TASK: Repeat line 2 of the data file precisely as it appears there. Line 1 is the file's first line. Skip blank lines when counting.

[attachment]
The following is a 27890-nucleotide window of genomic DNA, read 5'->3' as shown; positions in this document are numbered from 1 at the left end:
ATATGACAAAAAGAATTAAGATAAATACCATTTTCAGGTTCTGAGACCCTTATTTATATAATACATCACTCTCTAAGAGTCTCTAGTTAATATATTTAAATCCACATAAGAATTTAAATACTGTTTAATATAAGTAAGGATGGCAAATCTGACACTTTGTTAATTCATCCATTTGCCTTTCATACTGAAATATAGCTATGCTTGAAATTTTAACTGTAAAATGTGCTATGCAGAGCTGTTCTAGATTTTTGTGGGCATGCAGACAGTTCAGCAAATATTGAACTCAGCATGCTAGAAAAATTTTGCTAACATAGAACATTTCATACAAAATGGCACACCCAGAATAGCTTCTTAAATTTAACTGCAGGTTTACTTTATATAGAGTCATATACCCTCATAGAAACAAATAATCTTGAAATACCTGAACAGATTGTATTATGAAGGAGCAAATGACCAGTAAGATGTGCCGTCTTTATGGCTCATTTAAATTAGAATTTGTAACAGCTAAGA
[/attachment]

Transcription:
ATATGACAAAAAGAATTAAGATAAATACCATTTTCAGGTTCTGAGACCCTTATTTATATAATACATCACTCTCTAAGAGTCTCTAGTTAATATATTTAAATCCACATAAGAATTTAAATACTGTTTAATATAAGTAAGGATGGCAAATCTGACACTTTGTTAATTCATCCATTTGCCTTTCATACTGAAATATAGCTATGCTTGAAATTTTAACTGTAAAATGTGCTATGCAGAGCTGTTCTAGATTTTTGTGGGCATGCAGACAGTTCAGCAAATATTGAACTCAGCATGCTAGAAAAATTTTGCTAACATAGAACATTTCATACAAAATGGCACACCCAGAATAGCTTCTTAAATTTAACTGCAGGTTTACTTTATATAGAGTCATATACCCTCATAGAAACAAATAATCTTGAAATACCTGAACAGATTGTATTATGAAGGAGCAAATGACCAGTAAGATGTGCCGTCTTTATGGCTCATTTAAATTAGAATTTGTAACAGCTAAGA